Monday, December 05, 2005

Jingle Dogs

Well, it's beginning to look a lot like Christmas around here. :o)

For the first time in several years, I'm really decorating. Even the dogs are getting in on the act (we call them our "Jingle Dogs" with their fancy red and white jingle-bell collars).

The last three Decembers ('02, '03, '04) held major work deadlines for me, so I did only the bare minimum of Christmas traditions: a tree (put up Christmas Eve); an Advent calendar (barely used); a few candles; stockings on the fireplace mantel; presents Christmas morning, a few family gatherings, and that's about it.

But this year...ah, this year, we're doing Christmas the way we did for years and years: decorations, homemade goodies (cookies, fudge, peanute brittle, muddy buddies, hash), Christmas music, Christmas movies (my favorite: A Muppet Christmas Carol), Advent readings, worship services, and of course, the rest (tree, shopping, gifts, family time, etc.).

For the first time in years, it's fun. Truly fun -- not pressured. Wow. What a change.

I worked hard to create memories when the kids (the human kind) were small. I wanted Christmases to be perfect. I pressured myself to create a Normal Rockwell Christmas every year. But I always failed. Always--I couldn't get it right (perfect), no matter how hard I tried. And I always walked away from Christmas disappointed.

By the time my youngest son hit his mid-teens a few years ago, I was worn out. I'd burnt out on Christmas and its harriedness. Besides, Christmas (and all its traditions) didn't seem to matter so much anymore, especially since the kids were grown.

I was wrong.

My young adult children (18, 19, 21) seem to need Christmas traditions now more than ever, especially now that two of them live away from home. They ask for all those things I did when they were small; they look forward to them. And not because the things I did were perfect (far from it), but because those things made my kids feel loved and secure.

Well, duh.

What do you know! I finally get it.

It's only taken me nearly two decades to realize that Christmas isn't (and never was) about Norman Rockwell images of perfection (why do we do this to ourselves!).

Regardles of season of life, I'm learning that Christmas is a time of celebration: we celebrate God's gift to us in Jesus; we celebrate being part of a family (no matter what size or h0w scattered); we celebrate living in a land where we are free to observe Christ's birth; we celebrate countless graces (roofs over our heads, food on our tables, clean water to drink, sanitary living conditions, well-stocked stores, relative peace and safety, the beauty of nature, you name it...); we celebrate the gift of love and the Lord of Love Himself.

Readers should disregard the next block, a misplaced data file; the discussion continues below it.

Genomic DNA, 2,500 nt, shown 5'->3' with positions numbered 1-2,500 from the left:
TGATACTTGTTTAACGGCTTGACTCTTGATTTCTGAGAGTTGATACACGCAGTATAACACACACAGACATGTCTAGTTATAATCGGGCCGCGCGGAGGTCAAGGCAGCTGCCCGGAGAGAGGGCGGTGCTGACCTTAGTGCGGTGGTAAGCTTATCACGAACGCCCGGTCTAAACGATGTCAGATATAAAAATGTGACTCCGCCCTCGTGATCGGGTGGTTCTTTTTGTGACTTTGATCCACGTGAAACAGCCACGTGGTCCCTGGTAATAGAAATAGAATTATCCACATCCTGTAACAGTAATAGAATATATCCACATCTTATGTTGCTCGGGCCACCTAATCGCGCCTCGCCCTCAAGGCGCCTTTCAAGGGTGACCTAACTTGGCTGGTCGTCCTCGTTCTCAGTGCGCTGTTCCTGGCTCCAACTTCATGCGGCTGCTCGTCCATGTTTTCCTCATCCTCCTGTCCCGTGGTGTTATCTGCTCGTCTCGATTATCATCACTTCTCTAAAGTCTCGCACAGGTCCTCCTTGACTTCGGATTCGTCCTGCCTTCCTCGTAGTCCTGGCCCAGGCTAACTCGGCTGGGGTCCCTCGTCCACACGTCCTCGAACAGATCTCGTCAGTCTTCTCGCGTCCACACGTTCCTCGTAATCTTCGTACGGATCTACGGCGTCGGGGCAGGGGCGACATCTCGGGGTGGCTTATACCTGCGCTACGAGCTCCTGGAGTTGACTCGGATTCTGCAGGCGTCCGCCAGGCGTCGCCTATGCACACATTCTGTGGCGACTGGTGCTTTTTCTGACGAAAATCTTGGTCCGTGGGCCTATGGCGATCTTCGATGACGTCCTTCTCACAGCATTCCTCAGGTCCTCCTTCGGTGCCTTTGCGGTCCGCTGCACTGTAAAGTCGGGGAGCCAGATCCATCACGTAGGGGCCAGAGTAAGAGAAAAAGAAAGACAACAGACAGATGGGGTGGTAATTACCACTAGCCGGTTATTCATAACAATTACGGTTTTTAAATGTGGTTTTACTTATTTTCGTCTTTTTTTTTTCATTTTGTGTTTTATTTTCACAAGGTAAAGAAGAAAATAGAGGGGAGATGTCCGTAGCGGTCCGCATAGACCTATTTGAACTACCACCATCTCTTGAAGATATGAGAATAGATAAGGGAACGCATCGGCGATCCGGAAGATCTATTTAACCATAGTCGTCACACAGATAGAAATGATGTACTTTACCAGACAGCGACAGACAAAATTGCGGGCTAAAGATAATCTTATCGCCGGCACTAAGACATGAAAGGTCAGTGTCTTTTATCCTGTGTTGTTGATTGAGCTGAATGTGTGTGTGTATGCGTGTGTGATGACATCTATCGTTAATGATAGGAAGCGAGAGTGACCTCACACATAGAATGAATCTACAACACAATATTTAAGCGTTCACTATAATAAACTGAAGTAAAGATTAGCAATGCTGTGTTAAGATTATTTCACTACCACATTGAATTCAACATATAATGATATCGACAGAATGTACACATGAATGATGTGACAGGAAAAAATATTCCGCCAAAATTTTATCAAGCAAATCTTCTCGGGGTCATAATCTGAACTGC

Our problem, at least in the United States, is that Christmas becomes so busy and so material, that we fail to take time to notice the heart and reason behind it all.

If only we'd take time to do so.

So this year, I started early. I started reading Advent reflections Thanksgiving weekend. I let my boss know that I'd be cutting back on my hours in December (as a freelancer, I have this luxury) so I could pace myself through the holidays; I've taken time to sit, be still, and reflect on the true meaning of the season. Instead of dealing with the stress of malls and traffic, I did most of my shopping on-line, and now my shopping is done (a first for me in early December); my house is decorated (inside and out!). I have Christmas music playing all day while I'm working in the house. And I may even send Christmas cards this year (something I haven't done in several years).

But most of all, this Christmas, for me, is about relationship: relationship with God and relationship with those I love.

Dr. Suess's How the Grinch Stole Christmas sums it up best:

"Every Who down in Who-ville, the tall and the small,
Was singing! Without any presents at all!
He HADN'T stopped Christmas from coming! It CAME!
Somehow or other, it came just the same!

And the Grinch, with his grinch-feet ice-cold in the snow,
Stood puzzling and puzzling: 'How could it be so?'
'It came without ribbons! It came without tags!
'It came without packages, boxes or bags!'
And he puzzled three hours, till his puzzler was sore.
Then the Grinch thought of something he hadn't before!
'Maybe Christmas,' he thought, 'doesn't come from a store.
'Maybe Christmas...perhaps...means a little bit more!'"

Here's to hoping your next few weeks (and mine) will be filled with the 'little bit more.'

'Til next time,

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